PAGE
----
“People don’t have ideas. Ideas have people.” Carl Jung
Because of this post, I came across this post. And it put me in the frame of mind to think about Rob Kunst’s book about the genius of Dave Arneson. Combining that with Secrets of Blackmoor; I think I have a complete thought coming along any moment now.
Original D&D was declared by its authors to be a set of guidelines.
“…they are guidelines to follow in designing your own fantastic-medieval campaign”
But as Sham wrote in his blog post OD&D was a concept. Robert Kunst spends most of his book on Arneson talking about how revolutionary it was to combine the conceptual “world” with the closed mechanisms of previous game designs. The Secrets of Blackmoor asserts that the play method of RPG’s is what the Blackmoor bunch discovered. That play method summarized as a single question the game master asks the player, “What do you do?”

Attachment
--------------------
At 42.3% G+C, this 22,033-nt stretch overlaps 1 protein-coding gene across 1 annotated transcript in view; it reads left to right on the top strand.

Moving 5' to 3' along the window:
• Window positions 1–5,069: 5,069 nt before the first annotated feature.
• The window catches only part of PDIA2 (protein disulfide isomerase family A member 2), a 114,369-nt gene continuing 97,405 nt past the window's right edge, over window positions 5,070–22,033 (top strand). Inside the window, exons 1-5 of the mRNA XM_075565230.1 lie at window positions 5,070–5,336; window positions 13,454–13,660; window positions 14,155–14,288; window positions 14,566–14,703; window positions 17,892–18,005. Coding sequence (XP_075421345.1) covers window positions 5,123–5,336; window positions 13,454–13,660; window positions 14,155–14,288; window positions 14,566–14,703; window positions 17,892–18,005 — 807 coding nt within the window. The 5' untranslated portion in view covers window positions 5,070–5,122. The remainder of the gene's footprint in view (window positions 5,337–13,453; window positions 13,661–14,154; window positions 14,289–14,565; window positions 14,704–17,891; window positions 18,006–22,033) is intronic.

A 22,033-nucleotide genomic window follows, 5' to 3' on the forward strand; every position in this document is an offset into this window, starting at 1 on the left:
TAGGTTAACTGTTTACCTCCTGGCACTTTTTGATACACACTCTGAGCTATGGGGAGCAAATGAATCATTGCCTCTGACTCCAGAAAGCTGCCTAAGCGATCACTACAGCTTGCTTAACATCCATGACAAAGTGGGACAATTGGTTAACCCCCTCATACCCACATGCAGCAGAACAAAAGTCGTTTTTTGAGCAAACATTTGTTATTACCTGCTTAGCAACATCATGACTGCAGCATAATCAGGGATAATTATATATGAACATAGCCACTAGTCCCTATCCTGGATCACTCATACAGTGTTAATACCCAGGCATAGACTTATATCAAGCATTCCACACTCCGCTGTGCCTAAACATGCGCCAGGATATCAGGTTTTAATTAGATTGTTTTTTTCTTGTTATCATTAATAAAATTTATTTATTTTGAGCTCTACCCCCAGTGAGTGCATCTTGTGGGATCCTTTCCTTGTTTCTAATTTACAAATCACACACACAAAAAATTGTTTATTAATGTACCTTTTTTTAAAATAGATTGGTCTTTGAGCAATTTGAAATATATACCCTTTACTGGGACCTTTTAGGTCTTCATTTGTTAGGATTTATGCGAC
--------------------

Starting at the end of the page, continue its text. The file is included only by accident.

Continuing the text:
OD&D was a set of guidelines to follow in designing your own fantastic-medieval campaign. In my mind it was, more importantly, guidance. It was guidance about how you might go about constructing your own game. Not just a D&D campaign but your own idiosyncratic version of D&D or something altogether different but still maintaining the conceptual/mechanical marriage and the play method of “What do you do?”
OD&D provided the foundation, the idea, the concept of the RPG and in those three little books we receive guidance about how to think about and create our own RPG’s both by example and explanation.